By Richard Vedder
My CCAP colleague Andy Gillen has adroitly likened the student loan situation to the subprime lending mess facing the nation. Loans made at below market rates of interest led to a ballooning in debt. Not only are homeowners (and some private equity borrowers) going broke, but the same is happening in higher education, if the Saturday Wall Street Journal is right (as I am sure it is).
Officially stated student loan default rates are too low, since they are based on only two years of post-schooling history. Now the big lenders are starting to take balance sheet hits from bigger losses (except for the federal government, which does not even have a balance sheet, and if it did, it would be meaningless as it would fail to record tens of trillions of dollars of unfunded health care and pension liabilities).
Some are predicting the following not so rosy scenario. The economy will enter a downturn, new college kids will graduate and have trouble getting good jobs --but will be faced with healthy five digit sums of debt requiring thousands of dollars in annual payment to service --even with subsidized interest rates. While I am not nearly as sure of a recession as some of my friends, the problem outlined is there --and will continue to grow unless we fundamentally change the system. Moderate increases in Pell Grants and tinkering with interest rates is not 'fundamental change". As long as the ratio of debt repayments to disposable income of new college graduates continues to rise, this problem will worsen. The effects of the inefficiencies of the higher education system could rear up and bite some pretty big financial services firms, or, if bailouts occur (as is Congresses' tendency), taxpayers could take it on the chin. If the financial services companies take a hit, some may exit the business, as the feds are already trying to cut the fees they receive for their loan involvement.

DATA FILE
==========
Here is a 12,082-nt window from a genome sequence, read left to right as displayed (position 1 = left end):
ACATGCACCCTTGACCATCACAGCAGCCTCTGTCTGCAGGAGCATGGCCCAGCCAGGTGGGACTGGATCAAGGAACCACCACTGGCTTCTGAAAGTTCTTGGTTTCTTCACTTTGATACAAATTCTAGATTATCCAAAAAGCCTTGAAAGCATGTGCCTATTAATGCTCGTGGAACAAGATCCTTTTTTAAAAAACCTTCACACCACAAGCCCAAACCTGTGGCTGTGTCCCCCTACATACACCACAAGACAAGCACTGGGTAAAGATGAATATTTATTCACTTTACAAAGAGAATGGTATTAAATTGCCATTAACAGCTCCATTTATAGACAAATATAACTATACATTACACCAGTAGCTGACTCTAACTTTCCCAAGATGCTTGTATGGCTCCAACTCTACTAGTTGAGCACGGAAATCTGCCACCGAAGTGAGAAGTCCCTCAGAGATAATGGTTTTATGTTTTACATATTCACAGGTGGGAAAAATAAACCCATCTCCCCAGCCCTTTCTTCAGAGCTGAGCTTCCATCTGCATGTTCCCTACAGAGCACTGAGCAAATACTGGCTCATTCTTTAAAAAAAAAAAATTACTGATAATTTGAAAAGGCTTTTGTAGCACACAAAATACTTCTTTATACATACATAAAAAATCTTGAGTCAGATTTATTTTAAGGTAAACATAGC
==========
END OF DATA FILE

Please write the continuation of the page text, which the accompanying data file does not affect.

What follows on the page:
The root cause of the problem, of course, is the soaring cost of colleges --to students and to society. We must find a way to stop the academic arms race (I am surprised someone has not proposed disarmament talks!) College presidents are worried more about how their colleagues will receive them at meetings of the American Council of Education or similar organizations than on what the general public is saying. The "public be damned", "let them eat cake", attitudes dominate, costs rise faster than inflation, debt soars, the debt-income ratio increases, and defaults rise. What's next? The bad solution would be for Congress to simply drop more money out of airplanes to borrowers of student loans in distress. The good solution would be to face up to the root causes, clamp down on publicly funded or guaranteed student loan growth, and, sadly to be sure, let some people fail as a lesson to the nation of the pitfalls of a debt-financed decline in higher education productivity. Above all, this shows federal involvement in the market for student credit causes more problems than it solves - the feds are doing to student loans what they have done to pensions for the elderly, treating them irresponsibly.